OOIDA class action takes a bite out of New York HUT costs

By Sandi Soendker, editor-in-chief

A substantial number of trucking businesses using New York highways will be positively affected by a court decision handed down on Jan. 22. OOIDA's class action lawsuit against the New York State Department of Taxation and Finance has been resoundingly decided in the favor of the truckers by the state's Supreme Court, which is the state's trial court.

The lawsuit challenged certain truck tax fees as unconstitutional and discriminatory against out-of-state truckers who have paid the taxes in order to do business in New York. Without a trial, the court agreed.

Attorneys for the Owner-Operator Independent Drivers Association filed the complaint in the Supreme Court of the State of New York, County of Albany in the fall of 2013. The action named the defendants as the New York State Department of Taxation and Finance; Thomas H. Mattox, individually and in his official capacity as commissioner; the state of New York; and Andrew Cuomo, individually and in his official capacity as governor of the state of New York.

Named plaintiffs in the case are OOIDA and OOIDA Members Bryan Spoon doing business as Spoon Trucking, Steve Bixler, Jack McComb and William "Lewie" Pugh.In September 2014, the court approved a class action.

The class action lawsuit challenged the constitutionality of taxes that impose $15 for a certificate of registration and a $4 decal charge on all trucks using New York state highways. The taxes are imposed not only on New York-based trucks, which are driven proportionately higher miles in New York, but also on trucks based outside of New York, which are driven mostly in states other than New York.

OOIDA argued that trucks owned and/or operated outside of New York travel fewer miles on New York highways than trucks owned and/or operated in New York. The imposition of the challenged fees results in a higher per-mile cost being imposed on out-of-state trucks. OOIDA charged this constitutes an undue burden on interstate commerce in violation of the Commerce Clause of the U.S. Constitution.

The court concluded that the registration fee and the fee for the decal proving registration was paid were plainly discriminatory because they had the practical effect of imposing a cost-per-mile tax on out-of-state trucks that is approximately five times as heavy as the cost-per-mile tax borne by local trucks.

The defendants strenuously argued that the amounts at issue were not worthy of constitutional consideration, but the court was unpersuaded, upholding that the fees, no matter what the dollar amount, must not have a discriminatory effect on interstate commerce.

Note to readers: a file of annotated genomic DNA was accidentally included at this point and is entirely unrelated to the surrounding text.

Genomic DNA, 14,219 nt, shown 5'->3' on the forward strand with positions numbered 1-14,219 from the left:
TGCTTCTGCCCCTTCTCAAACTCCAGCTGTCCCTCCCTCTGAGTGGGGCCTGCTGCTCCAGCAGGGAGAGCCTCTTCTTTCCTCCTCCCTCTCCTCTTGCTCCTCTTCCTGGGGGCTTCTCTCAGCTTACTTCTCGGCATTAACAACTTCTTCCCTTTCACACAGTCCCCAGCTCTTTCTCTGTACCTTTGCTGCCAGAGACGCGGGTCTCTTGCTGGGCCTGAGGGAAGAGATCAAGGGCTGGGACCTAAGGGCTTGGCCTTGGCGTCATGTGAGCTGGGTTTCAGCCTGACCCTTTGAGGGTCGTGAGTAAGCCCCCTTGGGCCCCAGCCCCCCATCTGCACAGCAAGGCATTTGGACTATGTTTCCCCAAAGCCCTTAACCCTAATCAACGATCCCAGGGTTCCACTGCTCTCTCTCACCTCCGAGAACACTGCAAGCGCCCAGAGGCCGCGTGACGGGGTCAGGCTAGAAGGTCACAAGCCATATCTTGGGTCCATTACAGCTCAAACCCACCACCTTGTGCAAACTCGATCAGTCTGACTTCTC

The state also argued that it could not apportion the flat tax without "enormous and costly administrative burden." The court rejected that argument, too, stating that each carrier is already under a burden to report annual mileage traveled in New York and the "administrative machinery is already in place to apportion the amount each carrier owes for highway use tax (HUT), based on miles traveled."

Acting Justice James H. Ferreira declared the fees unconstitutional and therefore invalid. The court further ordered the defendants permanently enjoined from implementation and enforcement.

OOIDA's action also asked for refunds and other appropriate relief on behalf of the plaintiffs. OOIDA President Jim Johnston said the court has directed the parties to submit a memorandum regarding damages, class administration and attorney's fees within 60 days. Johnston said the award could be as much as $30 million when the final numbers are calculated.

"A number of similar flat tax and fee cases were fought against states back in the '80s and '90s, and the states lost every one of them," said Johnston. "Given that history, we were shocked that New York even thought they could get away with these discriminatory fees. The amount for the New York HUT certificate and decal is $19 altogether, which is not huge, but if other states were to implement these fees, it would be huge collectively. To say nothing about the administrative costs involved."

OOIDA's legal action represents a class of all interstate motor carriers who reside and operate trucking equipment primarily outside New York who have paid or will pay the taxes.

OOIDA's business services department is reminding small-business truckers (nonresidents of New York and residents alike) that although the New York HUT's certificate and decal fees are enjoined, effective now, the N.Y. highway use tax still needs to be paid. The certificate is still being required, but non-resident applicants are not being charged for it.

OOIDA advises that the New York decal be kept until further notice. LL